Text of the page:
Simon Calder: Despite this disaster, low-cost flights remain a generally safe way to travel

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The Independent Travel

The lower the fare, the higher the risk? After yesterday's crash in Greece involving a small, low-cost airline that question is bound to be raised by many. But the evidence from 35 years of no-frills flying suggests little correlation between cheap fares and fatal accidents. And even though yesterday's tragedy follows closely on the destruction of an Air France Airbus at Toronto, flying remains one of the safest of all human activities.

It is too early to speculate on whether cost-cutting contributed to the Helios Airways crash. Certainly, no-frills airlines seek to squeeze out cost wherever they can from their businesses; in an industry that is chronically unprofitable and increasingly competitive, cutting a pound or two in airport fees or inflight service can spell the difference between success and failure.

Some speculate that low-cost airlines must inevitably economise on safety - and that by paying a higher fare you must in some sense be buying a safer product. Yet the ValuJet disaster was a rare exception. "If you think safety is expensive", runs the unspoken mantra among the no-frills airlines, "try having an accident".

The giants of low-cost aviation in Europe, easyJet and Ryanair, have each flown about 100 million passengers since they began. Neither has suffered a fatal crash.

"Enormous amounts of money and manpower are invested in ensuring that we operate safer aircraft to safer airports with well-trained crews", says the greatest cost-cutter in the business, Michael O'Leary. Ryanair's chief executive says bluntly: "You don't have a business unless it's safe. Nobody would ever compromise on safety."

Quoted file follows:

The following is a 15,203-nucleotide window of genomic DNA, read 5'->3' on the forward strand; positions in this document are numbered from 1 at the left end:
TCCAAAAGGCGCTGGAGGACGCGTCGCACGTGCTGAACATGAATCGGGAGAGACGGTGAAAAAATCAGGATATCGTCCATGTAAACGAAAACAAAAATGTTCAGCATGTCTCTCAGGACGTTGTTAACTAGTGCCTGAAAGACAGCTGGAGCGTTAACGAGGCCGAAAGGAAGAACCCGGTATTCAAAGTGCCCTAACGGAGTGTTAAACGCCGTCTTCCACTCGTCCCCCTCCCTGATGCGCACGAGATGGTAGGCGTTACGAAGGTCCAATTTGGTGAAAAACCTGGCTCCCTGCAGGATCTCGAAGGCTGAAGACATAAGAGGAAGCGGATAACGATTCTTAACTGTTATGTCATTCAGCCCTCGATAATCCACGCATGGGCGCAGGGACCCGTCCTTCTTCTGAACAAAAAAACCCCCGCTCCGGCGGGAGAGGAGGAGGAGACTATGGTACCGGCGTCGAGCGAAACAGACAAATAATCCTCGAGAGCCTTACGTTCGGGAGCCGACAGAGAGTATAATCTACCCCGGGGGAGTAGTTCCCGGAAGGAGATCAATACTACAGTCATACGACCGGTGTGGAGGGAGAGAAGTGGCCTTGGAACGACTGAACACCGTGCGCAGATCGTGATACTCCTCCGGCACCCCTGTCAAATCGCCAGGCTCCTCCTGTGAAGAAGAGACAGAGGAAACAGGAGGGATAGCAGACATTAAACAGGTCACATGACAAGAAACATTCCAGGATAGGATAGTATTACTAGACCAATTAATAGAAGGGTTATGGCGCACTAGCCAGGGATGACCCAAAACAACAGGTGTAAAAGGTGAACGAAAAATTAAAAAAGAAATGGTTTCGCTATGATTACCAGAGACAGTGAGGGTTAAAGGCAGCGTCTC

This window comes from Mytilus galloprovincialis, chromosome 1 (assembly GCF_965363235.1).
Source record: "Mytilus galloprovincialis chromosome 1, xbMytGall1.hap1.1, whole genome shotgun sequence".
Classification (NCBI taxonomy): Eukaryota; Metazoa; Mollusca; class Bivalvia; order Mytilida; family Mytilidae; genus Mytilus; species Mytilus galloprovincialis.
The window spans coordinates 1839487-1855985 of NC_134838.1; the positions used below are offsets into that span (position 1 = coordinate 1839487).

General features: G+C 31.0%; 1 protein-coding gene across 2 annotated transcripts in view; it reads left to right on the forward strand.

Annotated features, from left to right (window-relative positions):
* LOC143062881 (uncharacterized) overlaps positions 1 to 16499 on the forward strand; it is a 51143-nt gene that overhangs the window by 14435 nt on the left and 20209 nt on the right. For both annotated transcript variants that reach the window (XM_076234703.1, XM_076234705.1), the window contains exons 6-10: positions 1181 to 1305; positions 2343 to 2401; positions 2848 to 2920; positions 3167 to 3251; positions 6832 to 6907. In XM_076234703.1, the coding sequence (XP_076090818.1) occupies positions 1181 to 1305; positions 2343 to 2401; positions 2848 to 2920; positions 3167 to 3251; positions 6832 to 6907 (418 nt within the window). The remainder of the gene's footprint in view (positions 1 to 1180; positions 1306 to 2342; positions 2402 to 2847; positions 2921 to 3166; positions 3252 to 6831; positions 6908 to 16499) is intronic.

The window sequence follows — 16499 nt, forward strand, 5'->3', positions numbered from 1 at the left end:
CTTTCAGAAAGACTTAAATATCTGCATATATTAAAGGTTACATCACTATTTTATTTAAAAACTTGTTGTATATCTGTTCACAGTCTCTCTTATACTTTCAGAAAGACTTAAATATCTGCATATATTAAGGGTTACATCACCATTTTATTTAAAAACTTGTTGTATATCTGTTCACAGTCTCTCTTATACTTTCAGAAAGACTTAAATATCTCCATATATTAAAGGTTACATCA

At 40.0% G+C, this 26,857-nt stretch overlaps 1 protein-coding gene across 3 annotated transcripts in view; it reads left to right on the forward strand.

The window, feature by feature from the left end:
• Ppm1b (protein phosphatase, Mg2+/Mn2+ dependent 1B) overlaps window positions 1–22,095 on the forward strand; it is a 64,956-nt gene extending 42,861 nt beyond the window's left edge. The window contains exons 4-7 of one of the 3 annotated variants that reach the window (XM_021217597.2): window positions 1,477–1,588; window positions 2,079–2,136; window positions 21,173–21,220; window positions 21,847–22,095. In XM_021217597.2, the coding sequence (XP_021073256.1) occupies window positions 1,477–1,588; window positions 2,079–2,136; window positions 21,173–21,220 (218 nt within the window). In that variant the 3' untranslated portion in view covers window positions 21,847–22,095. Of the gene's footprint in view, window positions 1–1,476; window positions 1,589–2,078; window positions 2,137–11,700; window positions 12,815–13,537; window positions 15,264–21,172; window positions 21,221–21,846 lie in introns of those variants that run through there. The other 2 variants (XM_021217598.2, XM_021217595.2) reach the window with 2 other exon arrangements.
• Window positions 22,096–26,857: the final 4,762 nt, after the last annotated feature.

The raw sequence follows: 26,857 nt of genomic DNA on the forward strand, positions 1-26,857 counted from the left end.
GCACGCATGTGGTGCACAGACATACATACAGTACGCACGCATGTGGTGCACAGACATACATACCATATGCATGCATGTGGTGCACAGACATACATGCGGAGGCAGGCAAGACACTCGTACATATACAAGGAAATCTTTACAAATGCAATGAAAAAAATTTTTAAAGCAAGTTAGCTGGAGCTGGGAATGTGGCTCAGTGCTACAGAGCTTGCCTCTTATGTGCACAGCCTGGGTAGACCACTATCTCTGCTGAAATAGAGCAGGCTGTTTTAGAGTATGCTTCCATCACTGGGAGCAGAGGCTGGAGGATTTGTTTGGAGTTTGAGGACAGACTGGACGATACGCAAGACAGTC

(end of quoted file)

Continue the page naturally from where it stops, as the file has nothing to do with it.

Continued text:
Even Ryanair's excellent record is eclipsed by Southwest Airlines, the original low-cost airline. Since its first flight in 1971, the Dallas-based carrier has flown over one billion passengers without incident.

"I wish I could bottle their secret and pass it around to everyone in the world," says Dr Todd Curtis, the aviation safety expert who runs the website. "They have a very solid operation, run by a very straightforward group of people." The only aircraft Southwest has ever operated is the Boeing 737, the type that crashed yesterday. It was the 55th 737 to be lost in a fatal accident, but that needs to be set against the number of safe missions accomplished; the 737 has flown more passenger flights than any other aircraft.

Next Monday marks 20 years since the last fatal crash involving a BA aircraft, coincidentally also a 737. The Boeing was accelerating along the runway at Manchester when fire broke out in one engine. It quickly spread to the fuselage, and 55 people died.